Secrets to Scheduling
If there’s one thing I don’t have a master plan for, it’s scheduling. There are so many variables in scheduling. It’s a guessing game until you get the car in and taken apart. Scheduling used to be based off our gut. It’s kind of like being at a restaurant; you get put on the waiting list and they guess, based on the amount of customers and how long those customers have been there, that it should be about 10 minutes. If there were to use statistics, though, they’d be more accurate.
For years, we had folders for each day of the week full of paperwork of estimates, supplements. Our goal was always 10 cars in per day, so when we scheduled the customer in, we’d put these folders in these bins and once there were 10 in there, then we’d go to the next day or bin. The problem was that we didn’t really factor in what size the cars were, supplement ratio, tow-ins—the analytics behind what we really face in a day.
The other issue we had is that we had a hard time with getting our management system dialed in. It’s not a live look at our business; we can’t block out hours. It’s more like, once you set it, it is what it is. Management systems can get cluttered with stuff that is irrelevant, and frankly, I would say most shops don’t use their system well. The management system doesn’t factor in how many hours per day we’re burning. You might set that your touch time is 4.3 hours per job, but it’s not taking in the live factor of your guys kicking butt this pay period.
The one biggest thing it did for us is we’re able to have a live view and alter our schedule on what’s happening in real life. So, what we did is worked with Axalta to develop a spreadsheet, we call it our VSI (vehicle scheduled in) report, that we export out of our management system. It looks at: vehicles scheduled in, how many hours, it factors in how many of each sizes we want, etc. So, we export our schedule on a daily basis. That tells us our next opening. If someone is on vacation, that changes that day. We’re able to move it throughout the year as to what we anticipate on tow-ins or cold drops.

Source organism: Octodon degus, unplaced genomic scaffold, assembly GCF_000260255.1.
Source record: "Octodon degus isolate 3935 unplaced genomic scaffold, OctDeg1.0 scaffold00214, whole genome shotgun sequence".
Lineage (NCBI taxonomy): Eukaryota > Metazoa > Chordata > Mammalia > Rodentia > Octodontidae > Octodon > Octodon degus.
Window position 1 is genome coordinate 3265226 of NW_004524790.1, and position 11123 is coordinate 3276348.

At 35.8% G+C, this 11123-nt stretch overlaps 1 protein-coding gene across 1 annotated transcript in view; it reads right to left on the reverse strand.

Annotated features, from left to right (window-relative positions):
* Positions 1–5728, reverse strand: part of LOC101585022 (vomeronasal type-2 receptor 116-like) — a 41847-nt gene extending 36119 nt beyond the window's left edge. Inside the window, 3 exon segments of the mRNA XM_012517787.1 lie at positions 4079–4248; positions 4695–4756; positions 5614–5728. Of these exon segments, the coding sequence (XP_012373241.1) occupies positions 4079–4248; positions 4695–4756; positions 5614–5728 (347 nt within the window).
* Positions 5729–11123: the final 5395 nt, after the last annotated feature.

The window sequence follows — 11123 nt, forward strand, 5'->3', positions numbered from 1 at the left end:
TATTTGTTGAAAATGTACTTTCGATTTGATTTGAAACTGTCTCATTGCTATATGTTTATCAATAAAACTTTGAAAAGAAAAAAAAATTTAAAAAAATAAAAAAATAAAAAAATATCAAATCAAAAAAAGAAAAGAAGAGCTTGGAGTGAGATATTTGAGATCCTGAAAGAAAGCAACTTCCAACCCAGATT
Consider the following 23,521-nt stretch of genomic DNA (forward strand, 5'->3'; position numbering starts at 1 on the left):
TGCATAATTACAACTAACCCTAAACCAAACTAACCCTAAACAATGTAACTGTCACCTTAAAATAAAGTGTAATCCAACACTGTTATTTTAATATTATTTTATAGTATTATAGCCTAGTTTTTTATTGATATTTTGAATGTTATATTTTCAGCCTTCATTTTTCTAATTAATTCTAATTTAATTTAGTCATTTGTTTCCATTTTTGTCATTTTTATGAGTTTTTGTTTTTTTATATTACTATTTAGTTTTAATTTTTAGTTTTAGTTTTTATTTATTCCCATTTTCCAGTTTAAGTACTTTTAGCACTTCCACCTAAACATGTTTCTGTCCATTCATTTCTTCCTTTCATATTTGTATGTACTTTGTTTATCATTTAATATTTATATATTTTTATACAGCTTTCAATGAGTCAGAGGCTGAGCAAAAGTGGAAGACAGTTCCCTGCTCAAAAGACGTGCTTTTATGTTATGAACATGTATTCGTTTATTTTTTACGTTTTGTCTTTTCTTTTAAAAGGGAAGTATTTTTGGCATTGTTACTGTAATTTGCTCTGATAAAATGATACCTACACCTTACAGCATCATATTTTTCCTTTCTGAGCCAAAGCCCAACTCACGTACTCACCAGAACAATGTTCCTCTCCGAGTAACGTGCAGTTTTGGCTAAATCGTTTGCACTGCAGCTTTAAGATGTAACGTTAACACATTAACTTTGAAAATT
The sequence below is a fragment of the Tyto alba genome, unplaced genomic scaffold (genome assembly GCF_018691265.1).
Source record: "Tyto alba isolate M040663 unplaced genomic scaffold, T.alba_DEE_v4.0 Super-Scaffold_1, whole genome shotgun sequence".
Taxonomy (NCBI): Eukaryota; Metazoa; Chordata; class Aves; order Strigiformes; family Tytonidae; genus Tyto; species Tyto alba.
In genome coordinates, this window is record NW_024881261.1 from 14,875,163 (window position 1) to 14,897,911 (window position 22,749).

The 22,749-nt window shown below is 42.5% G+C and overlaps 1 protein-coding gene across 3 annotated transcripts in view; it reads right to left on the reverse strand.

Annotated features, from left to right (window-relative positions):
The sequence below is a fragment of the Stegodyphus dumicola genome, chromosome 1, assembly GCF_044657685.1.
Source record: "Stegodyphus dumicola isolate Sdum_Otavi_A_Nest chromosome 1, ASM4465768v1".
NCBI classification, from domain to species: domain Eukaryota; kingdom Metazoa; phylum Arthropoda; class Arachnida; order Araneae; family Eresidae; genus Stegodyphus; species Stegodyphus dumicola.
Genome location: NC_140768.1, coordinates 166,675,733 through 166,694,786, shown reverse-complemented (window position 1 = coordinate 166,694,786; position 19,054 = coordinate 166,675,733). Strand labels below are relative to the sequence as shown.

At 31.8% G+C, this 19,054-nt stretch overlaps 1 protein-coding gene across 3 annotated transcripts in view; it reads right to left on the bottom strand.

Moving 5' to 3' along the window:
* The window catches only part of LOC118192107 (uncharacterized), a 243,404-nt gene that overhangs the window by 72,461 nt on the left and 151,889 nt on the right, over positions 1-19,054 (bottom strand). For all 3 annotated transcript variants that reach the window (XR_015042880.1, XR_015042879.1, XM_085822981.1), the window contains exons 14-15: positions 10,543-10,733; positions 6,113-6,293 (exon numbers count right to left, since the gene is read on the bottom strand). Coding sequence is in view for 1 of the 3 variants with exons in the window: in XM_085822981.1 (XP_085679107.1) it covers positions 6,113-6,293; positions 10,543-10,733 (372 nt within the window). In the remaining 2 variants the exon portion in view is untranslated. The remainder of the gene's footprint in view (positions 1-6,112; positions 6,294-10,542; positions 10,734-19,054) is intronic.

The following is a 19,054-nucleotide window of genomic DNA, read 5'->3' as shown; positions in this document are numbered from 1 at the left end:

One of the big things that made us set it up was we were working with a DRP that dropped cars off all the time. What we were working on factoring in was accounting for those numbers without being on our schedule. We should have the same number of cars in every day and out every day. If we’re bringing in 25 cars per week, a lot of shops bring those in on Monday. We’ve found if your capacity is 25 cars, why not bring in five cars per day? You’ll get pushback from the insurance company, which I understand. The insurance company is always looking at the rental expense and they ask for a certain number of hours per day, but the way we’ve gotten around that is we’ll cover the rental over the weekend if we made the wrong call.
The more I even out every day and throughout the week, the more we’re not overpromising and under delivering. We want to call people in early, rather than calling and saying we’re backed up.
Our goal is 10 cars per day. So, here’s how we approach it: The jobs that are six- or seven-day jobs, they should be brought in on Wednesday or Thursday. That should never, ever come in on a Monday. If it’s a 10-day job, bring that in on a Tuesday or a Friday and push it out to where you’re reducing that time. Then, our goal is to have the car in production within four hours from the time that it was dropped off.
The biggest key to this is that you have to factor in how accurate you are. What are we actually doing per day? Some locations are laid out in a way that we can push cars out faster and so we can touch cars more per day. What we want to do is be as realistic as possible. If our touch time is 2.5 hours per day per car, that’s what we schedule for. An insurer can say six hours per day per car, but shops in the U.S. are averaging 2.3 hours per day. If you’re telling a customer that you’re doing six hours per day, you’re not being realistic.
This spreadsheet really is the best thing we have. It takes in the human factor. You’re taking in the information factor out of the management system, having a human look it over, let the spreadsheet do the calculation.